5-Day Wellness Retreat at Shou Sugi Ban House
We had the pleasure of spending Memorial Day weekend doing something we’ve never done before – committing to absolute relaxation and being immersed in our wellbeing. We were invited by Shou Sugi Ban House in Watermill, New York to experience their 5-Day Recharge, an extended wellness retreat offering five days of relaxation, rejuvenation and self-care. Hidden behind a gate revealing a giant Buddha as soon as you enter, the property lives on 3 acres and is comprised of 13 guest studios—all of which are designed by local architect Debbie Kropf as well as an all-female design team.
The first night we had healthy dose of fresh brook trout, seasoned potatoes, and mushrooms. The culinary program was designed in collaboration with Michelin Star Chef Mads Refslund, which allows guests to experience an inventive, plant-rich, seasonal menu, designed to heal and sustain. All the ingredients are locally sourced, organic foods based on hyper-seasonal collaborations with local farmers as well as from on-site gardens. Executive chef Jacob Clark was present for every meal and I loved how passionate he was about the menu, and was a joy to hear about his culinary journey as well as the property’s no waste policy.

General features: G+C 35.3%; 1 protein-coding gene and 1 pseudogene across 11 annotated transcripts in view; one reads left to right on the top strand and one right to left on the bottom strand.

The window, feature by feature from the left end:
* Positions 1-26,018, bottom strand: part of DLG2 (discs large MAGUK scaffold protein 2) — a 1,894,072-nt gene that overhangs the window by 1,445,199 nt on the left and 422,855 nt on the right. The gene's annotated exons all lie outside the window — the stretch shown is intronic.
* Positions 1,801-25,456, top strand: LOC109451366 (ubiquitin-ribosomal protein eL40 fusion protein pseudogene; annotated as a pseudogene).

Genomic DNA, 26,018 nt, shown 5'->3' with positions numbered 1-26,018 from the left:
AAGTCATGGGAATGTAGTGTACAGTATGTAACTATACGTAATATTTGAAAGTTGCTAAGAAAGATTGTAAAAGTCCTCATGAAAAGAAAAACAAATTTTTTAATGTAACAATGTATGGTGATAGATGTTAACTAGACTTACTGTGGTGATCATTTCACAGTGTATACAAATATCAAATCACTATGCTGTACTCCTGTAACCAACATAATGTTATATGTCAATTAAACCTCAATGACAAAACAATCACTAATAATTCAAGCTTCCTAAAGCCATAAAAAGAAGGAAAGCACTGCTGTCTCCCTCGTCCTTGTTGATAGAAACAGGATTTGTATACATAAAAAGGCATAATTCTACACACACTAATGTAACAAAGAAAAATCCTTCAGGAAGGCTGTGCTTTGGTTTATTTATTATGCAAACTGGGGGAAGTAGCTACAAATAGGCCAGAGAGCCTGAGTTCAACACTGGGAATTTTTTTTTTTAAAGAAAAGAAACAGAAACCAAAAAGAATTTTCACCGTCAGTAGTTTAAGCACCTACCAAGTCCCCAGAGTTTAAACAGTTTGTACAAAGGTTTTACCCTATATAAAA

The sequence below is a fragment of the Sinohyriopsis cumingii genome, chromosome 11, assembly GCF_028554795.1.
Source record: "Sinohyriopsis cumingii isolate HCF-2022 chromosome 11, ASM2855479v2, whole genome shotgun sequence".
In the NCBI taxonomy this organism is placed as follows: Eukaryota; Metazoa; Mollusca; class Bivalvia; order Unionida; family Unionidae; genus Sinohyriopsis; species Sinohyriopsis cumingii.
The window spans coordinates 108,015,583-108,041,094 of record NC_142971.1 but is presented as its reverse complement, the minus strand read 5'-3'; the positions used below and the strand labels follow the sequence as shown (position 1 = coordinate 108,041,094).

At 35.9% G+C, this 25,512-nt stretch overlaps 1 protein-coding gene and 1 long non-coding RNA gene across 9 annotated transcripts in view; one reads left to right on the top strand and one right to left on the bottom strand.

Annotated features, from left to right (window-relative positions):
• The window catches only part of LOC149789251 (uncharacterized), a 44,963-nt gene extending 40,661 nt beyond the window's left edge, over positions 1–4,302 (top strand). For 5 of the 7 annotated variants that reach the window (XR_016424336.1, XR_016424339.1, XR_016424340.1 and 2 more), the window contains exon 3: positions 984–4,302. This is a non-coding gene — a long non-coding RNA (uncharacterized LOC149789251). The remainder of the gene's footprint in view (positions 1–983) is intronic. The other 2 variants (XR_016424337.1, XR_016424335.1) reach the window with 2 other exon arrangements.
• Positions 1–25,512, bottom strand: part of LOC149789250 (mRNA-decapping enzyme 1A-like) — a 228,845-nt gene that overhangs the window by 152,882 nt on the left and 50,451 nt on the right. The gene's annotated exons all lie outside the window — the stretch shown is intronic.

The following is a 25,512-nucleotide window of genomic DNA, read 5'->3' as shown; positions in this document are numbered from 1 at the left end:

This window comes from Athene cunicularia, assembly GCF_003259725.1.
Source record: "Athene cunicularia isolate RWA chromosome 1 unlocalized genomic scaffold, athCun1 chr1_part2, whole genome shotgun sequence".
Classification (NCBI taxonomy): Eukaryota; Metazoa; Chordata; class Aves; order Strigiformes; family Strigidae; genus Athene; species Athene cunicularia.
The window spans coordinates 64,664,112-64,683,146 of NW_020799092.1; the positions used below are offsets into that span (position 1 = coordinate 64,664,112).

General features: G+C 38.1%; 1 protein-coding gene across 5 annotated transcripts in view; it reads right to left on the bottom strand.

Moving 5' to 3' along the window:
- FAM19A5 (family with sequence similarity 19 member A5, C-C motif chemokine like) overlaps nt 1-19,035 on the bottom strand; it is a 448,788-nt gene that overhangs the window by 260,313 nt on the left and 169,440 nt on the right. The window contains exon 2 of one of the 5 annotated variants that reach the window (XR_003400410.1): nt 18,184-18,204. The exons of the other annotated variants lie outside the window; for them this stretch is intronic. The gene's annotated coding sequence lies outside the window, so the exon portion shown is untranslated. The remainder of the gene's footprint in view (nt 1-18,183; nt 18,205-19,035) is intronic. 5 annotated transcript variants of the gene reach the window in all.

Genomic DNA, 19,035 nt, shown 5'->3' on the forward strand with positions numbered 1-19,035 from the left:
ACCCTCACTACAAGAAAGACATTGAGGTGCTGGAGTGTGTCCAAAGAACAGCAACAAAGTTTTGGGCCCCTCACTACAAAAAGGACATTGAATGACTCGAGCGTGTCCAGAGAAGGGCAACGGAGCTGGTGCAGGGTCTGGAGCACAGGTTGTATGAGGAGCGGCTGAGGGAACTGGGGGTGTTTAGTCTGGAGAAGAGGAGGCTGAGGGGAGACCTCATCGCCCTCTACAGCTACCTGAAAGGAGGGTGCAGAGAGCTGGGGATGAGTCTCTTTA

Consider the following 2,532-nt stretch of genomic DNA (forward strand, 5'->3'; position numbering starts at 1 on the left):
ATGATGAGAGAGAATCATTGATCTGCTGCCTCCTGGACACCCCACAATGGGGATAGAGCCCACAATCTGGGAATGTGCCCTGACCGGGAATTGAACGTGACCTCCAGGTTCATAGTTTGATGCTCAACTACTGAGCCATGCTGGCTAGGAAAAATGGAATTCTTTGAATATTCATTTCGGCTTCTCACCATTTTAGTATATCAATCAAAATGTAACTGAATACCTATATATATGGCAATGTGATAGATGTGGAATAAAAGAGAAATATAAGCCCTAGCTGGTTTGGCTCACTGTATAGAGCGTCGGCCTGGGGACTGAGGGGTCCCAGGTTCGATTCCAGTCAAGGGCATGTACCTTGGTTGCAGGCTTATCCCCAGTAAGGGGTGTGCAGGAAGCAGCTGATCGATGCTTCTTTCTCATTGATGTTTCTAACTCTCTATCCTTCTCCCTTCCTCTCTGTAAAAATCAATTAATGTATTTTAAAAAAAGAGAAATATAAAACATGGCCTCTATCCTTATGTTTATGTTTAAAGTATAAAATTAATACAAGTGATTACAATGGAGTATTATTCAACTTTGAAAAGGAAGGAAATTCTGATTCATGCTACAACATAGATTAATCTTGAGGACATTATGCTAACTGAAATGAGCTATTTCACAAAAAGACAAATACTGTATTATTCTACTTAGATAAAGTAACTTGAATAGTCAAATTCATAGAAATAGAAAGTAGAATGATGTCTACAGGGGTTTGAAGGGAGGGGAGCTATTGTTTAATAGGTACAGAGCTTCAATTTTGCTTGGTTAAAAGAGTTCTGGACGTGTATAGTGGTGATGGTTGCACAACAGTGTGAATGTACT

Waking up bright and early at 7am, we started everyday with a tea ceremony and a gentle stretching class, followed by a more traditional workout class concentrating on form and functional movement. Honestly it’s been a few years since I properly worked out, so it left me really sore for a few days, but it felt really, really good.
After breakfast we headed to nearby Flying Point Beach for a Guided Beach Walk.
All the rooms are oriented around the main pool and with floor-to-ceiling windows that illuminate a clean aesthetic with natural light. Locally crafted Kobe-style beds are made of white oak, while the chairs are made from recycled wood that complement the monochromatic color palette of stone and biscuit tones. Gas fireplaces in each of the rooms are adjacent to the tokonomas, which are elevated alcoves common in many Japanese residences.
We spent a good amount of time at the spa, where we were blessed with a daily massage. The spa menu was comprised of skin and body care, massage, bodywork and healing arts treatments, such as seeing a Shaman (which hubby actually did!). The spa also had an infrared sauna experience, its own Watsu pool, chromotherapy showers, hydrotherapy plunge pools, a solarium deck, and an indoor-outdoor relaxation lounge. We spent a few hours here each day.
The five days we spent at Shou Sugi Ban House were truly transformative, allowing us to gain mental clarity and physical healing. We learned about the art of meditation and breathing, slowing down and really focusing on the now. I took my first ever yoga classes here, and am now hooked. I am also so thankful to have spent it with great company. We shared every meal with people who were strangers who turned into friends and hope to cross paths with again in the future. Amy and Kathleen, the founders of SSBH, are two of the most inspiring people I’ve met, as well as the people who work there – all such experts and absolutely unapologetic about their craft. We would love to return every year if we could.
Before heading back home, we stopped by Parrish Museum as we’ve been meaning to visit for a few years now. Designed by Herzog & de Meuron, it is adjacent to SSBH and houses work by artists from the artist colony of Long Island.